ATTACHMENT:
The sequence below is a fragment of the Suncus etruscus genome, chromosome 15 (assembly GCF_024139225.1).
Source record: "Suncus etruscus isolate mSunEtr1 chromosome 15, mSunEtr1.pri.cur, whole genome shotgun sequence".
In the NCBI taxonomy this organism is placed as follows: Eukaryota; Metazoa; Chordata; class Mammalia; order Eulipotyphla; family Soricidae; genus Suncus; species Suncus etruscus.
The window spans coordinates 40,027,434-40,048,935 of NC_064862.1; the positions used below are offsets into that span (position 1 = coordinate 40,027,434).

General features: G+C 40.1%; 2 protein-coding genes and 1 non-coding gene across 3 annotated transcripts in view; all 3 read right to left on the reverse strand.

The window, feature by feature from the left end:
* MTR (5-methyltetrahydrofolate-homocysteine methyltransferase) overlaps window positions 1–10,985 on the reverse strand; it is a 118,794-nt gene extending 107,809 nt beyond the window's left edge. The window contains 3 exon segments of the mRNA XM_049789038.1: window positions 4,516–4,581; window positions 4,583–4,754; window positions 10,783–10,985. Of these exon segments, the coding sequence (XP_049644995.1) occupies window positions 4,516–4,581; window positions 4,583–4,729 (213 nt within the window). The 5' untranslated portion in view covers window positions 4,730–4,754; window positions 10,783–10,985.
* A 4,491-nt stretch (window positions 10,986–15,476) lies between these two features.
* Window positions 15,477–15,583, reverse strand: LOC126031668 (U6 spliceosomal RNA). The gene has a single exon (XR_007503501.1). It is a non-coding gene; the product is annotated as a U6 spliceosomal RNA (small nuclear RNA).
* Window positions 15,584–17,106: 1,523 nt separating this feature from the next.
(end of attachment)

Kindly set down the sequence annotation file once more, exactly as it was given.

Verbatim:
The sequence below is a fragment of the Suncus etruscus genome, chromosome 15 (assembly GCF_024139225.1).
Source record: "Suncus etruscus isolate mSunEtr1 chromosome 15, mSunEtr1.pri.cur, whole genome shotgun sequence".
In the NCBI taxonomy this organism is placed as follows: Eukaryota; Metazoa; Chordata; class Mammalia; order Eulipotyphla; family Soricidae; genus Suncus; species Suncus etruscus.
The window spans coordinates 40,027,434-40,048,935 of NC_064862.1; the positions used below are offsets into that span (position 1 = coordinate 40,027,434).

General features: G+C 40.1%; 2 protein-coding genes and 1 non-coding gene across 3 annotated transcripts in view; all 3 read right to left on the reverse strand.

The window, feature by feature from the left end:
* MTR (5-methyltetrahydrofolate-homocysteine methyltransferase) overlaps window positions 1–10,985 on the reverse strand; it is a 118,794-nt gene extending 107,809 nt beyond the window's left edge. The window contains 3 exon segments of the mRNA XM_049789038.1: window positions 4,516–4,581; window positions 4,583–4,754; window positions 10,783–10,985. Of these exon segments, the coding sequence (XP_049644995.1) occupies window positions 4,516–4,581; window positions 4,583–4,729 (213 nt within the window). The 5' untranslated portion in view covers window positions 4,730–4,754; window positions 10,783–10,985.
* A 4,491-nt stretch (window positions 10,986–15,476) lies between these two features.
* Window positions 15,477–15,583, reverse strand: LOC126031668 (U6 spliceosomal RNA). The gene has a single exon (XR_007503501.1). It is a non-coding gene; the product is annotated as a U6 spliceosomal RNA (small nuclear RNA).
* Window positions 15,584–17,106: 1,523 nt separating this feature from the next.